International students bring different perspectives to campus life

October 10, 2016

Anne Stewart

astewart@uccs.edu

     Students can learn a lot from travelling and studying abroad, whether you are a Colorado native or stepping foot at UCCS from Indonesia for the first time.

     This fall, 270 international students from 43 countries are taking classes at UCCS, according to Yanjie Cheng, international services and recruitment coordinator at the Global Engagement Office.

     One international student at UCCS, junior accounting major Agatha Graselia, came to UCCS from Jakarta, Indonesia, where she was born and raised.

     Graselia moved to Colorado Springs in August 2012 at 16 years old to live with her aunt and uncle. Graselia works in the MOSAIC office where she provides support international students. Aside from her work and classes, Graselia enjoys dancing and trying new foods.

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Andreas Fuchs. Photo by Chris Clements: The Scribe

     American culture is different than Indonesian culture, according to Graselia.

     “I had to be independent and not have my driver drive me or have a housekeeper fold clothes. I had to clean my own room,” said Graselia.

     She used to frequent shopping malls, watch movies and bungee jumped whenever she pleased, but these activities have been hard to access because American life is more spread out, said Graselia.

     She had spoken English from a young age, attended an International School System and was familiar with American pop culture. She did not expect the shift from one culture to another to be so hard.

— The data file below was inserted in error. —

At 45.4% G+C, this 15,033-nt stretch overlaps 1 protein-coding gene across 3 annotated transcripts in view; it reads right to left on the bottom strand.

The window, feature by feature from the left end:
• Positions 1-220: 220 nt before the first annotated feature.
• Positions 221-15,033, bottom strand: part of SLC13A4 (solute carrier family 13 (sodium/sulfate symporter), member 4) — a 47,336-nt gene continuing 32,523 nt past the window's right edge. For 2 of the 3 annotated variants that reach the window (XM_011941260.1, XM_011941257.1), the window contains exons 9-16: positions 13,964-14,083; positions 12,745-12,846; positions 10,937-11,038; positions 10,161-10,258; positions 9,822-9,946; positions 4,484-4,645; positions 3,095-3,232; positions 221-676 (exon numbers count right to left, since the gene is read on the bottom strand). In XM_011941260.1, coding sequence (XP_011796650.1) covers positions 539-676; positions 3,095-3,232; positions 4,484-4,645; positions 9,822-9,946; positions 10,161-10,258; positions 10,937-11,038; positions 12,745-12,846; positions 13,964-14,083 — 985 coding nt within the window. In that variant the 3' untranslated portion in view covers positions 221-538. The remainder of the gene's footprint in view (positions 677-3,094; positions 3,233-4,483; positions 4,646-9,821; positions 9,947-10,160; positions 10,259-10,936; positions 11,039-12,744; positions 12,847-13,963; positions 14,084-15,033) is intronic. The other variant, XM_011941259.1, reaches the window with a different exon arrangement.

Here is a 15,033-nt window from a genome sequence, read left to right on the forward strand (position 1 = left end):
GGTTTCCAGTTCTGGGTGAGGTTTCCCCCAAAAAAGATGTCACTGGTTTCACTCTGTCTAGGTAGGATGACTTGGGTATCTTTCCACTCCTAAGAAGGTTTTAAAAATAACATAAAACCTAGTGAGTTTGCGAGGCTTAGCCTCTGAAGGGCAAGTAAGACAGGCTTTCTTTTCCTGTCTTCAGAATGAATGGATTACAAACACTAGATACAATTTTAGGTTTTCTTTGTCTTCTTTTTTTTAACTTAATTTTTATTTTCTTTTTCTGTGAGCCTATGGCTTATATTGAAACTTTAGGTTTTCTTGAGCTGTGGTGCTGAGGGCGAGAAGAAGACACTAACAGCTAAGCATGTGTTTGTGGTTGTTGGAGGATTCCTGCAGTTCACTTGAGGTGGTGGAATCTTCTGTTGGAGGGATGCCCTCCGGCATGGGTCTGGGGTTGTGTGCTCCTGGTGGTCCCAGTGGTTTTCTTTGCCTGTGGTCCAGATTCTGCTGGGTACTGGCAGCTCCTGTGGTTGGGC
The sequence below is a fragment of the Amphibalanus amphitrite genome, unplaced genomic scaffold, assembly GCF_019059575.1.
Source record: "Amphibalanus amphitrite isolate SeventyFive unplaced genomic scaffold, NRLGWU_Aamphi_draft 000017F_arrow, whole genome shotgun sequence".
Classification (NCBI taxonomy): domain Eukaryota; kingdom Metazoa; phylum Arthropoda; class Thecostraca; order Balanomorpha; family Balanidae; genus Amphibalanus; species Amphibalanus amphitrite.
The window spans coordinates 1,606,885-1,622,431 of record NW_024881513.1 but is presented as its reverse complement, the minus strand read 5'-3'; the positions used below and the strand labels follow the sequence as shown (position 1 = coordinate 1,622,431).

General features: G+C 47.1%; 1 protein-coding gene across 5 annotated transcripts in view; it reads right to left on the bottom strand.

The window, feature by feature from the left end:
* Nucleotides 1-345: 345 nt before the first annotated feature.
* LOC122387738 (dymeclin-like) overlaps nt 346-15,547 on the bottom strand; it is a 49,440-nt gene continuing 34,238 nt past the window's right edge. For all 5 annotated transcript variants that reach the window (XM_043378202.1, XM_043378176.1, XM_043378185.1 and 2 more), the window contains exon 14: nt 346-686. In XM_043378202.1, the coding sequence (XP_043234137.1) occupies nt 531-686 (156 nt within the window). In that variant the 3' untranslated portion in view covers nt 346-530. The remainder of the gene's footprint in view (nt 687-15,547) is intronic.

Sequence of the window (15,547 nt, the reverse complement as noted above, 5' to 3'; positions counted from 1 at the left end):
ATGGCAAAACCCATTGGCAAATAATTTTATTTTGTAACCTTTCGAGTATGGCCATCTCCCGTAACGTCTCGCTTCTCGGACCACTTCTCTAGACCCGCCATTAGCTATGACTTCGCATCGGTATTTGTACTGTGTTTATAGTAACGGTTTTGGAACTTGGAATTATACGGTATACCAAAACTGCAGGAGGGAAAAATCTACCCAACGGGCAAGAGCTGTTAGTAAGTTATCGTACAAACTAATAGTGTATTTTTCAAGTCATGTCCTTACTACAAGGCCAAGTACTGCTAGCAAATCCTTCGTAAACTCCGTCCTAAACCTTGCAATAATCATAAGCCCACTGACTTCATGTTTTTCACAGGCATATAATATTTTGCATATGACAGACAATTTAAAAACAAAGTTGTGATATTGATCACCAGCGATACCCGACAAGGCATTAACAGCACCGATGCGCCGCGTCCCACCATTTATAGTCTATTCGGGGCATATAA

Switching from one culture to another, where some people saw her as different, made her feel out of place for a while, but Graselia said she has grown a lot during her time in Colorado and learned some valuable life lessons.

     “I had to figure out myself, who I wanted to be, what I want to be, what kind of person I want to be and what kind of values I want to adopt,” said Graselia.

     “Stay true to who you are because you owe everything, up until this point, you owe your personality, your values, your culture, to your heritage. That’s what I had to teach myself.”

     Andreas Fuchs, a business administration graduate student, is originally from a small town near Stuttgart, Germany. Fuchs started at UCCS in January 2016 after earning a Bachelor’s degree in business administration and engineering at Minnesota State University.

     Fuchs is an international student assistant in the Global Engagement Office.

     Having already spent time in the U.S., Fuchs said he was already adjusted to life in America. The people he has met so far have been friendly to him as well.

     “If you contact someone and you have a conversation with them and they really like talking to you, and they help you out, you can become good friends, and that’s really cool,” said Fuchs.

     One of the biggest differences, said Fuchs, between living in Germany and the U.S., is that college is free, and that the class sizes are bigger there. According to Fuchs, there can be as many as 400 or 500 students in a class, which makes teacher to student interaction less personal.

     In his free time, Fuchs plays competitive intramural soccer and competes on Sundays. He and his girlfriend also like to hike with their dog.

     One of his favorite things at UCCS is the community.

     Fuchs’ advice to international students is to get involved on campus.

     “We send out emails each week about events that are going on that are organized by the university or by the International Office, we just tell them to get involved, to do something,” said Fuchs.

     “Meet students from other countries, meet domestic students so that you’ll see how you develop great relationships, great friends.”